When you’re done, rinse the cotton sweater by dipping it into fresh water and rolling it into a ball and pressing against the sides of the container to release water. Repeat as many times as need. Roll up the sweater in a clean towel, like a sleeping bag to soak up most of the water, then dry as instructed below.
How to dry a cotton sweater
There are two methods you can actually use to dry a cotton sweater. You can choose to dry it in outside in a shade or in the dryer.
Put in the dryer
The dryer is the best and efficient way to dry cotton sweaters. The dryer combines motion and heat to extract moisture from clothes faster than air drying. Additionally, using the air dryer will result in a fluffy and soft cotton sweater as opposed to air drying which will dry the cotton crisp.
When machine drying cotton sweaters, make sure to opt for the low to medium heat settings and avoid high heat settings which can, in combination with motion, cause the distortion and even fading of the knit.
Dry outside away from the sun
If you choose to air dry cotton sweaters, then it’s also not a bad choice. Just make sure you keep them away from direct sunlight. Cotton hates the sun, especially the ultraviolet rays of the sun. Exposure of cotton to the UV rays of the sun will cause your sweater to deteriorate quicker and wear down faster.
To dry cotton sweaters, lay it out flat on a clothes rack or on a clean towel and avoid hanging which can cause the weight of water in the sweater to pull it out of shape. Always shape sweaters prior to letting them sit to dry out.
How often to wash cotton sweaters?
Wash cotton knit sweaters only as often as it takes them to lose freshness. You can prolong how fast your cotton sweaters lose freshness by wearing a piece of cloth that separates your body and the sweater every time you wear it. This way, your body oils wont deposit on the sweater easily and cause it to lose freshness.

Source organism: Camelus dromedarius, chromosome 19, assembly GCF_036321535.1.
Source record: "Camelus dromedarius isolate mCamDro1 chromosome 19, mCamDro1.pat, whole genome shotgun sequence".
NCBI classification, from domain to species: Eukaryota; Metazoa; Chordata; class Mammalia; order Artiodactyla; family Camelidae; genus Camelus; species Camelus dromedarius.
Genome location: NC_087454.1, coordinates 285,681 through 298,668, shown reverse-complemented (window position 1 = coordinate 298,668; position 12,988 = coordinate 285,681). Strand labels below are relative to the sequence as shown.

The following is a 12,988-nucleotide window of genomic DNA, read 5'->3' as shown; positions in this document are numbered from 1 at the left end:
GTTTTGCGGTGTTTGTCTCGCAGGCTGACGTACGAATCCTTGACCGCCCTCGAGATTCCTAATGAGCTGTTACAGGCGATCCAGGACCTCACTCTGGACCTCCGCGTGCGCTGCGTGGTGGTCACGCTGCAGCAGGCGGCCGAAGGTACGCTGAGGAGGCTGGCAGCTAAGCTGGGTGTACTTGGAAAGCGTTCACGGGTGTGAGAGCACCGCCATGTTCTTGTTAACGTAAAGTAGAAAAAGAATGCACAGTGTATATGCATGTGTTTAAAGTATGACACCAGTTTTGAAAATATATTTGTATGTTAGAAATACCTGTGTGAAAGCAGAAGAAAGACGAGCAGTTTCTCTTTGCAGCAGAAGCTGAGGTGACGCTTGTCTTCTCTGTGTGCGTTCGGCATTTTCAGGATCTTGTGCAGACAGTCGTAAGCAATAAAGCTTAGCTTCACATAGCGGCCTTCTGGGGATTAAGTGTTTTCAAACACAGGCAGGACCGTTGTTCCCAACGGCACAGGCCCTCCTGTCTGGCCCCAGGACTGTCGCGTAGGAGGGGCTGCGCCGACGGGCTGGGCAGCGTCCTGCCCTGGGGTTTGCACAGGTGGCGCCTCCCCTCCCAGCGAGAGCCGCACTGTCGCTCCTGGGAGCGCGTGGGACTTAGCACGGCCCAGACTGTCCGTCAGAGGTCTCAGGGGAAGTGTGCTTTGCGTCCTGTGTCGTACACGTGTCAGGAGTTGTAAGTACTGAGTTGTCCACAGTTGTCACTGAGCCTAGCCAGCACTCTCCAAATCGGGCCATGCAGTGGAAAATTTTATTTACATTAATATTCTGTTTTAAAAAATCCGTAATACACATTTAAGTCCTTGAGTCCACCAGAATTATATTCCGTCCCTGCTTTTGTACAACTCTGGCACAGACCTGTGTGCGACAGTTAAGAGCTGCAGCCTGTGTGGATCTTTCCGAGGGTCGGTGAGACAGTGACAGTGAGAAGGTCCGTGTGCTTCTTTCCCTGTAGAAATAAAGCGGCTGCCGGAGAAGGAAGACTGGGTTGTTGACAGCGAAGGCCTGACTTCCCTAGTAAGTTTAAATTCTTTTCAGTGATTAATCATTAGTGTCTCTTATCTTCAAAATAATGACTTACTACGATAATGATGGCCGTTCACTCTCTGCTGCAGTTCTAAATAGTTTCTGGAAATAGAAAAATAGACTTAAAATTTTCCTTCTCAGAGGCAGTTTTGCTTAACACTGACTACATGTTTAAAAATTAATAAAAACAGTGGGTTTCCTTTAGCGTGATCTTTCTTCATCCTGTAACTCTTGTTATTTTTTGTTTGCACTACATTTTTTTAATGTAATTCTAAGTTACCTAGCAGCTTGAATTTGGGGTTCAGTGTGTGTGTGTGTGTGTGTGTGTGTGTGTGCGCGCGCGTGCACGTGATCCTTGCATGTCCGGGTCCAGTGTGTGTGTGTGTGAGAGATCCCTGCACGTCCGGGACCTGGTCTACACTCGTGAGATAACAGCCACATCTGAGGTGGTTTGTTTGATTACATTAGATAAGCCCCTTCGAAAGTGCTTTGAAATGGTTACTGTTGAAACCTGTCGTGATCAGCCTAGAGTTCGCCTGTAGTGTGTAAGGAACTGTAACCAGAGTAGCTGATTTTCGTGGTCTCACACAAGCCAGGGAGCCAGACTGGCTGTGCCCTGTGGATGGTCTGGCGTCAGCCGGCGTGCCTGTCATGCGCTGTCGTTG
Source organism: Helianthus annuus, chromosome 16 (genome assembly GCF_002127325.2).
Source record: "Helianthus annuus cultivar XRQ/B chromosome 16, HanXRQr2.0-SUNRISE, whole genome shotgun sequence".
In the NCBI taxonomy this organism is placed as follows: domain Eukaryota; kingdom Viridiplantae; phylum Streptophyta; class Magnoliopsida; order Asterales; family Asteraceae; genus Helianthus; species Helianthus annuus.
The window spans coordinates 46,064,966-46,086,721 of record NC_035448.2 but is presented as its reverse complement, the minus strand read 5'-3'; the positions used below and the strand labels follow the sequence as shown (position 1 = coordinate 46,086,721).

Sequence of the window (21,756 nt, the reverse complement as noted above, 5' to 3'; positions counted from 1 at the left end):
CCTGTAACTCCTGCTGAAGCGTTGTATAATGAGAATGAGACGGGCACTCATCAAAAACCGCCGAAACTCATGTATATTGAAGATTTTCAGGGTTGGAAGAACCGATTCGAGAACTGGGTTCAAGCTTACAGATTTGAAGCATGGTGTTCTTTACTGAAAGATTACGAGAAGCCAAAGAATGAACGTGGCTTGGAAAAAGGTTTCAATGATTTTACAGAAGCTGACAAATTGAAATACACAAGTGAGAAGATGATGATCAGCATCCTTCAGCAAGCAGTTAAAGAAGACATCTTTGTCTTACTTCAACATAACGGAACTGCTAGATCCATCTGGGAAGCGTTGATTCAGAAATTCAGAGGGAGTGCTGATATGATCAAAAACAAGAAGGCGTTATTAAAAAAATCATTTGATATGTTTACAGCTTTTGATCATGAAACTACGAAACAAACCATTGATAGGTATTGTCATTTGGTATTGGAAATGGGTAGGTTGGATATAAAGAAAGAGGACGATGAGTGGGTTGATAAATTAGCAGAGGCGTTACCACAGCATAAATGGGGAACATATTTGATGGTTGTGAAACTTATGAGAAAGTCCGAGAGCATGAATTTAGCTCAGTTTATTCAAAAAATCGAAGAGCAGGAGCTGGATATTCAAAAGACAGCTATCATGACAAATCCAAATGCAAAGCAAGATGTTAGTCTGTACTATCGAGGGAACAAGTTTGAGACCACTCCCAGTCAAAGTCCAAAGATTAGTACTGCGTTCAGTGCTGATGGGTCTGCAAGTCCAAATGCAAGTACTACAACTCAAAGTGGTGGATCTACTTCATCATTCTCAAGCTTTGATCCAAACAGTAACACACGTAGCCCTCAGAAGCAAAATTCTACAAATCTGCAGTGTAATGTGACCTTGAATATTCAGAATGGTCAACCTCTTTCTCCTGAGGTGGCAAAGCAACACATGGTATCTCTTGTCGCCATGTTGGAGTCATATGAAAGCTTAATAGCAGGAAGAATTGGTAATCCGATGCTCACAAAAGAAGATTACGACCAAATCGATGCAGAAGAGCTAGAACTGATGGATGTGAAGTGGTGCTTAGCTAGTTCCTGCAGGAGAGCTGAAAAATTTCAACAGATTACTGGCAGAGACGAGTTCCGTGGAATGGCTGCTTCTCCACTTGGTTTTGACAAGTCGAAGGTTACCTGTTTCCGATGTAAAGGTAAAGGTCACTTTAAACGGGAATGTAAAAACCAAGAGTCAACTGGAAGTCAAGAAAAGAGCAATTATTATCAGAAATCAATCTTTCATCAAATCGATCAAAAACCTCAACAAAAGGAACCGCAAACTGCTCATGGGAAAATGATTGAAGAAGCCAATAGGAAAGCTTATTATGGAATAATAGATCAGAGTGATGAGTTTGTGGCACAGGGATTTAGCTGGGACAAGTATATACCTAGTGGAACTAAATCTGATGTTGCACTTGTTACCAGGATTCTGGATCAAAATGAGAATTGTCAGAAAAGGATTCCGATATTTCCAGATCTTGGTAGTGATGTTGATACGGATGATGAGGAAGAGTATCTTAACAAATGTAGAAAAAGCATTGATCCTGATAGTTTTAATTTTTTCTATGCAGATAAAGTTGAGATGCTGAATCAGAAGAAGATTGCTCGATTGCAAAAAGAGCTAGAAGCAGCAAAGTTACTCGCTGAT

Using this technique above you should be able to get away with washing cotton sweaters once or twice per season, with the exception of course, when you notice smell or visible stains or right before you put them away for the season.
How to wash cotton sweaters without shrinking
We have written an extensive guide on how to wash cotton clothes without shrinkage. Make sure to read that here.
Can You dry clean cotton sweaters
Except the manufacturer of your specific cotton sweater disapproves of dry cleaning, it is absolutely safe and fine to dry clean cotton sweaters.
The major reason that prompts garment manufacturers to slap the dry clean only tag on their garments is due to the nature of finishing on a sweater.
Wet washing may destroy it, which is why dry cleaning is preferred!
Cotton sweaters, despite being made from cotton which is a very durable material, should be treated as a delicate piece because excessive agitation in the washing machine can cause distortion. When you’re washing cotton sweaters, make sure to use a gentle cycle and mild detergent. Also, in the dryer, make sure to opt for a low to moderate dry cycle and you’re good to go.